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Facebook is an endorsement marketplace

Is it right to unfriend people we disagree with?

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Image Credit: Lawrence Jackson

I have a Facebook friend I’d like to unfollow.

Lee, his name is. We went to school together. I can’t remember the last time we spoke, and it’s quite plausible we never have. Still, thanks to corona and my ensuing increase in screen time, lately I’ve seen more of his virtual opinions on life than I have most of my real friends.

I say his opinions, but they’re rarely his words. He reposts a lot of content from viral right-wing pages. Snidely racist Chinese takeaway memes. Consistent “snowflake” bashing. None of this sits well with me, and with the flash of his content on my screen, there’s the flare to click him away. But I worry about living in an echo chamber of my own views, and unfollowing Lee doesn’t make his opinions any less real. It’s at least useful to hear the different sides.

Thanks to the Facebook algorithm, different opinions are paradoxically rare on user feeds. Whilst ideas fizzle and pop on the world wide web, Facebook cultivates streamlined newsreels, having replaced journalists as the gatekeeper of our news. The 2015 “Family and Friends” update constituted a further kick in the teeth for debate, privileging Friends above liked pages. This change was the backdrop for Brexit and Trump in 2016.

All Facebook-going voters now have a disproportionate exposure to opinions that they already hold. And as we’ve seen from the shock of Remainers and Democrats, there are dangers in this artificial exposure. Liberal democracy is a system with difference of opinion at its forefront, working through empathy and respect. Feeding your pre-existing views and allowing yourself to paint groups with a brush fosters intolerant anger. When met with an inevitable differing perspective, this results in the demonization of groups.

Today the site feels more like an endorsement marketplace, where my friends put their picture behind certain causes. It’s not their content, but re-posts, likes, comments on videos, that slide onto my screen. If my friends agree with me, I see what I agree with. The classic echo-chamber.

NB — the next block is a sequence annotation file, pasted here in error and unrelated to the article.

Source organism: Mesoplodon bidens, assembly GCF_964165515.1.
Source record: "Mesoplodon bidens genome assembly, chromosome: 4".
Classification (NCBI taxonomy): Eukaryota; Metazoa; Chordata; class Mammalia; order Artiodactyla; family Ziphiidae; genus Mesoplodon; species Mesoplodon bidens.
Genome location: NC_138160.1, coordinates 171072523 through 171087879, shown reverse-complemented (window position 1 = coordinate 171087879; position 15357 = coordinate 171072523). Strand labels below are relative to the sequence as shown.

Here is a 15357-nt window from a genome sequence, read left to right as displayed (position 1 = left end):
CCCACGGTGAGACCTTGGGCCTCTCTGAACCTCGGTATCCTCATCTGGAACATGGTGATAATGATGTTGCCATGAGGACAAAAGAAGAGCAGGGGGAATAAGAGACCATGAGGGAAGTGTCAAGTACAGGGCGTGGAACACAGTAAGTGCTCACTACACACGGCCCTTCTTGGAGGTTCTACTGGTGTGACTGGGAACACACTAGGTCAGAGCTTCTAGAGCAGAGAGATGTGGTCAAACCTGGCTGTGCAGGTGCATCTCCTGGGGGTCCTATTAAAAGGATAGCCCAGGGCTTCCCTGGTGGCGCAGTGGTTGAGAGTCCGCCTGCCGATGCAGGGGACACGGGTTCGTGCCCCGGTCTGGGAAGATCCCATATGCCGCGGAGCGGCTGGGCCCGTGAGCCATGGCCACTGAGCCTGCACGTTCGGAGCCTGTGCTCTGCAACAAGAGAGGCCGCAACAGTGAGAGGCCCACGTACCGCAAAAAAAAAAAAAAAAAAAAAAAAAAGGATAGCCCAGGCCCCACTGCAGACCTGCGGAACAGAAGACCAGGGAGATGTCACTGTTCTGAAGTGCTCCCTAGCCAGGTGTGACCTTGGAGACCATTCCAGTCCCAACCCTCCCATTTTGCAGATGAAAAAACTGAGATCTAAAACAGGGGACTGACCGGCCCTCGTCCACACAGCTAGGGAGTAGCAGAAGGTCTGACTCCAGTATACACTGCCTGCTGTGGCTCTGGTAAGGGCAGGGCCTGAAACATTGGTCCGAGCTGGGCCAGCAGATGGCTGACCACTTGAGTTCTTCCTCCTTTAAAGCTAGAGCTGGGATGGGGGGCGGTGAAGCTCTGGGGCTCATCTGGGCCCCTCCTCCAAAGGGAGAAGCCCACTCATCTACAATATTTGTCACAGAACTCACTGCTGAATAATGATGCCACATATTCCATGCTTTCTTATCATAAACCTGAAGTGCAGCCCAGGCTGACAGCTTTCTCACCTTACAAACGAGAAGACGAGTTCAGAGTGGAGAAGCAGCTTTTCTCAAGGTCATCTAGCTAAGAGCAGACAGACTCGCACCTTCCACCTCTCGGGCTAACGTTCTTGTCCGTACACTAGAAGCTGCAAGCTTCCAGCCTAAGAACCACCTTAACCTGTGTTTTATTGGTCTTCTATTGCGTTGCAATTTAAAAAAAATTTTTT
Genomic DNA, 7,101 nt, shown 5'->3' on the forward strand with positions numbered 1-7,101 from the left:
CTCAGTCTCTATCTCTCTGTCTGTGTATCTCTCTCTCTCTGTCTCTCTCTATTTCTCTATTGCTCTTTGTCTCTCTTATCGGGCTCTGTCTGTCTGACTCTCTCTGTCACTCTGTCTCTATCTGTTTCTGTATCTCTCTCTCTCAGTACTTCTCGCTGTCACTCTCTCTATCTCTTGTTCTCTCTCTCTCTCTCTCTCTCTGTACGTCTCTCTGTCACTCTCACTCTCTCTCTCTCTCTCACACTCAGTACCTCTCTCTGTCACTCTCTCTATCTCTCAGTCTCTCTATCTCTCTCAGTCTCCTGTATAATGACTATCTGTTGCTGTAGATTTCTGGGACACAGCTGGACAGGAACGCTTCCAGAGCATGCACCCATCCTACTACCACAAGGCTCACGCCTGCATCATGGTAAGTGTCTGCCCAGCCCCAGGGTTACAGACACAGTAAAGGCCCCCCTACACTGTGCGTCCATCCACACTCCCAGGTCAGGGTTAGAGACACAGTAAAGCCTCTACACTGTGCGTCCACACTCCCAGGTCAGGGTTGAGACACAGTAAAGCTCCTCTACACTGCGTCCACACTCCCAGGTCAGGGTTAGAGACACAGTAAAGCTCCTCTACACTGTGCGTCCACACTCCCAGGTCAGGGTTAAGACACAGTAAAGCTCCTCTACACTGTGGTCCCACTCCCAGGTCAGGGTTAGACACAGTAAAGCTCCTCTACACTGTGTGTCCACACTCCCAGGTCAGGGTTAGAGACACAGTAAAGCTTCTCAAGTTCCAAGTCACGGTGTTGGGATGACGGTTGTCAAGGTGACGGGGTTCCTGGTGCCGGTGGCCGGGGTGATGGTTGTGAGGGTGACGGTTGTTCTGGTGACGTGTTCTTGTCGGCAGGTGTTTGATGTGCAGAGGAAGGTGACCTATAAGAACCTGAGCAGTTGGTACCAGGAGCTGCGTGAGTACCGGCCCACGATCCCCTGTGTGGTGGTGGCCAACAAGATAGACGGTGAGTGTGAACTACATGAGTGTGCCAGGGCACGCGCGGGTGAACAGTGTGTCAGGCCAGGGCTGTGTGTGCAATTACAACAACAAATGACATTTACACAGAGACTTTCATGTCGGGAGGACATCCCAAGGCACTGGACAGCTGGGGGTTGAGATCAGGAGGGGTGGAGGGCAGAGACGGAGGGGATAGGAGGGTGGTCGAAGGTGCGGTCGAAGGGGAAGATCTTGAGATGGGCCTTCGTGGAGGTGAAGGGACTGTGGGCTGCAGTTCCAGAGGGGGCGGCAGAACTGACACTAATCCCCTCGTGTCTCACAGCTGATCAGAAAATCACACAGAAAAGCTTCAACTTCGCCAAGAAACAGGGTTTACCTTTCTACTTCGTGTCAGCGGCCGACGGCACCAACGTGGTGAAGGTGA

A trend I’ve noticed lately is taking this a step further.

Last week, Lee shared a post about Churchill’s role in the war. It suggested that if I didn’t agree I should “get off” his Facebook and take a “history lesson”.

The next day, another Facebook friend of mine shared a plain text post to the effect of “my page is pro-BLM, pro-LGBT, pro-trans, if you’re not, delete yourself”. She regularly posts a lot of persuasive political content. I would expect dismissal of difference from a closed-minded conservative, but for someone who promotes progressive values, this “delete yourself” message was a surprise. It begs the question, does she want to persuade people or not?

After the Brexit vote in 2016, I surveyed 450 voters in my local area. Despite the popular perception of Vote Leave as angry aggressors, it was the other side whose intolerance shined through. Remainers repeatedly blasted Leavers as racist, which closed down the conversation and blocked them understanding the social issues behind the vote. It’s much harder to persuade someone without trying to understand their initial position.

Today, the BLM movement across cyberspace and sidewalks has mobilised its hashtag to a peak of 8 million tweets in a day and the bodies of thousands. Though there is a positive correlation between online activism and physical behaviour, in order to persuade we must do more than just share to those who already agree. As the gap between social media and print papers reinforces, pre-existing divisions could worsen.

Facebook can be a unique and valuable safe space for many who are cut off from support in person, but the lack of distinction between its uses is difficult to navigate. Ultimately, if you’re posting a huge amount of persuasive politicized content from sites, and yet you only want to preach it to the converted, it might be worth asking what you’re looking to achieve. Democracy functions through debate. Virtue signalling or self-satisfying posts can only lead to disappointment and anger if the real world doesn’t keep up with your Facebook bubble.

Keep the people you disagree with and know why. Don’t feed their echo chamber, talk and persuade.

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